Two observations regarding Beck’s argument come readily to mind. The first is that it is not the first presentation of its kind. It draws openly from an expanding body of research that has been available for some time. Beck’s associates at the Social Contract, contributors to Chronicles, and authors like Dan Stein, Samuel Francis, and Peter Brimelow have been publicizing the case against expanded immigration for at least a decade. But until Brimelow’s Alien Nation, no major house would publish a book stating this case, though the vast majority of Americans favor significant reductions in, or a suspension of, immigration. Brimelow and Beck, who have found prestige publishers, both take special care to neutralize potential critics: Brimelow by speaking kindly of his opponents, and Beck by championing the environment, underclass blacks, and unskilled workers as the prime victims of immigration. The second is that Beck may have surrendered too much analytically by pursuing his strategy of critical respectability. Are we to believe that “aggressive civil rights programs to benefit the descendants of slavery have been watered down, co-opted, and undermined because of the unanticipated volume of new immigration”? And are we to accept Beck’s judgment that, if not for an equivocating President and a congressional cabal, the majority of Americans would have their way on immigration? One can easily understand why Beck makes such statements, given his interest in creating an inclusive coalition and also his desire to minimize obstacles to the success of his goals. He is trying to anticipate the charge of insensitivity, one that is habitually raised against critics of our immigration policy.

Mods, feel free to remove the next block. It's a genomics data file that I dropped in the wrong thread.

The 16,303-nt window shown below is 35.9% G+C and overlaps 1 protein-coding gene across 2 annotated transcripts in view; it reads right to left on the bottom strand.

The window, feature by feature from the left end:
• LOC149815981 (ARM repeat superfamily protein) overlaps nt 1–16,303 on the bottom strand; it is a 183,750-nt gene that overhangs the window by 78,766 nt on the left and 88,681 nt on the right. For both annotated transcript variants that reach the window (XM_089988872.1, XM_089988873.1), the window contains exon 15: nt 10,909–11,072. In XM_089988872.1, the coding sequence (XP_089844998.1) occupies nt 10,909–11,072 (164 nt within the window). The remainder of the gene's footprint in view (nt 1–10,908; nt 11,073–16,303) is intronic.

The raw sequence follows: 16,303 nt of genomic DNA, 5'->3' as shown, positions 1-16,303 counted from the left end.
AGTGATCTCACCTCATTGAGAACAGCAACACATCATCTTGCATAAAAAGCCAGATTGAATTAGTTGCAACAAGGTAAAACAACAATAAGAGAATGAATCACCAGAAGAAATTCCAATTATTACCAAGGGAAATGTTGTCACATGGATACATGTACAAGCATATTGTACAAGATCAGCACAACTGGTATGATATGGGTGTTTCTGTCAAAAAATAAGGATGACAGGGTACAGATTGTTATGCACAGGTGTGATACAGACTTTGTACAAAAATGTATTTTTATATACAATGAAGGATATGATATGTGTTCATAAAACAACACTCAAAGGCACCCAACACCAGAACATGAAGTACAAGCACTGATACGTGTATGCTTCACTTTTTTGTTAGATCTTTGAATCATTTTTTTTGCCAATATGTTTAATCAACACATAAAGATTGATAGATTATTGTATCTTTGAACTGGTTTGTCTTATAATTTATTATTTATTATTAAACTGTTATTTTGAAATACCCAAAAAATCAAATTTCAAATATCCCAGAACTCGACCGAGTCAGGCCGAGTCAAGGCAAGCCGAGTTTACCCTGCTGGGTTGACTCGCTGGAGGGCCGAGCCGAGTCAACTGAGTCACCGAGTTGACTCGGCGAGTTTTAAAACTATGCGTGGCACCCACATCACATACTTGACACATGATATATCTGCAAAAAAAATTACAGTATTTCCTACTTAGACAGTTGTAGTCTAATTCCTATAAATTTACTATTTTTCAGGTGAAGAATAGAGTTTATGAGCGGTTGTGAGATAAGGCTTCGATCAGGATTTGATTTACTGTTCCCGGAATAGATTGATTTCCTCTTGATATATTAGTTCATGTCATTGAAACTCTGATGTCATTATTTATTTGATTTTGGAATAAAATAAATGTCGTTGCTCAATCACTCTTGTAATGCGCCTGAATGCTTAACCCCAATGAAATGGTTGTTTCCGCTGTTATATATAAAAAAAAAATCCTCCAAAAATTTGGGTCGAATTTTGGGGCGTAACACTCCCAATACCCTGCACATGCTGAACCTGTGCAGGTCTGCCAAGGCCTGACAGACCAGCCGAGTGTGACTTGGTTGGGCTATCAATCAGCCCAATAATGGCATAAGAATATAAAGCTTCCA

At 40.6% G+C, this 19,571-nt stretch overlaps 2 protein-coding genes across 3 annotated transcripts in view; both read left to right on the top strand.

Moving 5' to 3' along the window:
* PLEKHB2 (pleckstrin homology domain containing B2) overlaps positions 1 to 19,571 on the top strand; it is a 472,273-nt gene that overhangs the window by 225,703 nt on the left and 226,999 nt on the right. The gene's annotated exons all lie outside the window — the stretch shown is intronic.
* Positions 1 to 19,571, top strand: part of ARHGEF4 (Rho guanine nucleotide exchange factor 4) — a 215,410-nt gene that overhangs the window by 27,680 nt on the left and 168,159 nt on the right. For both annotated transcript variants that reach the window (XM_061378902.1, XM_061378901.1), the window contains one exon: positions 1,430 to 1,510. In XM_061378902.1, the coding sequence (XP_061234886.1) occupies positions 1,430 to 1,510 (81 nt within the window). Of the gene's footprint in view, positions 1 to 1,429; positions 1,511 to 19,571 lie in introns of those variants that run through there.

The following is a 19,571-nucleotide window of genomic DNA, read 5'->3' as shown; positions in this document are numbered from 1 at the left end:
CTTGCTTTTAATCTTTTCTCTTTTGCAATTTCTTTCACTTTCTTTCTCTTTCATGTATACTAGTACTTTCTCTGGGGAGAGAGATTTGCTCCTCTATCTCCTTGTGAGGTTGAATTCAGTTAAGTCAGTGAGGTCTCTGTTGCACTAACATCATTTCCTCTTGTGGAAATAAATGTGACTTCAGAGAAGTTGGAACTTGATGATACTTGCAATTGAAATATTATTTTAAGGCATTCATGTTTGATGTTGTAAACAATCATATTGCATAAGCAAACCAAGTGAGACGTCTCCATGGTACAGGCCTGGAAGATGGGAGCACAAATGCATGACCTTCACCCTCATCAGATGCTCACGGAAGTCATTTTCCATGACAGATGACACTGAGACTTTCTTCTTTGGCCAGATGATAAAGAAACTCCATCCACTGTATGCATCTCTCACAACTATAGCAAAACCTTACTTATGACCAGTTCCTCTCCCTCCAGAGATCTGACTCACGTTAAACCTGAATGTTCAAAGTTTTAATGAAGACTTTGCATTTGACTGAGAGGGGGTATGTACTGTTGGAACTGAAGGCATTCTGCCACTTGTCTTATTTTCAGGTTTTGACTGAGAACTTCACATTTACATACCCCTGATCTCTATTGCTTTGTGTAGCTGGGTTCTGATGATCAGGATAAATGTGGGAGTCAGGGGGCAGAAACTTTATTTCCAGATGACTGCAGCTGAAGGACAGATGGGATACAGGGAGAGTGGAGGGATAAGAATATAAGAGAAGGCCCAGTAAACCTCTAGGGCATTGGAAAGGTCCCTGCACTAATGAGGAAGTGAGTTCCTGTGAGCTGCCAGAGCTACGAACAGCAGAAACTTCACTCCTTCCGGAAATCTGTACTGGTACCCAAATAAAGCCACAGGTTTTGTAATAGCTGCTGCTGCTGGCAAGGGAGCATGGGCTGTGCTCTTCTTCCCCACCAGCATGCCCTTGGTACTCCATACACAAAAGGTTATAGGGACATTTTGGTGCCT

Unfortunately, the advocates of this policy, as Beck occasionally hints, are the political class, public administrators, the two major parties which front for the administrative state, the official right and left, corporate managers represented by the U.S. Chamber of Commerce and the National Association of Manufacturers, the sensitivity police who command the media and national press, and their mentally feeble counterparts in the academy. The same coalition of forces can be seen favoring immigration expansion elsewhere; in Europe, Canada, and Australia, for example, the immigration expansionists support hate-speech laws and the criminalization of comments deemed detrimental to the self-esteem of ethnic minorities. In France, Germany, and Austria, anti-immigration forces have prevailed to the extent that they have compelled the governments of their countries to reduce immigration and to restrict citizenship to the children of those who are already citizens. But nowhere have the opponents of immigration been able to dismantle the sensitizing and social service mechanisms created to minister to the immigration waves unleashed by the political class. These have remained in place, together with a spreading thicket of laws against what the French euphemistically call “crimes of opinion.” While Beck has written knowledgeably and eloquently about a major social problem, his work would have gained in depth had he ad- dressed the problem of nonaccountable government. If he had followed this course, it is doubtful, however, that Norton would have published his book. And there are occasions when publicizing half a case is better than nothing at all.


[The Case Against Immigration, by Roy Beck (New York: W.W. Norton) 287 pp., $24.00]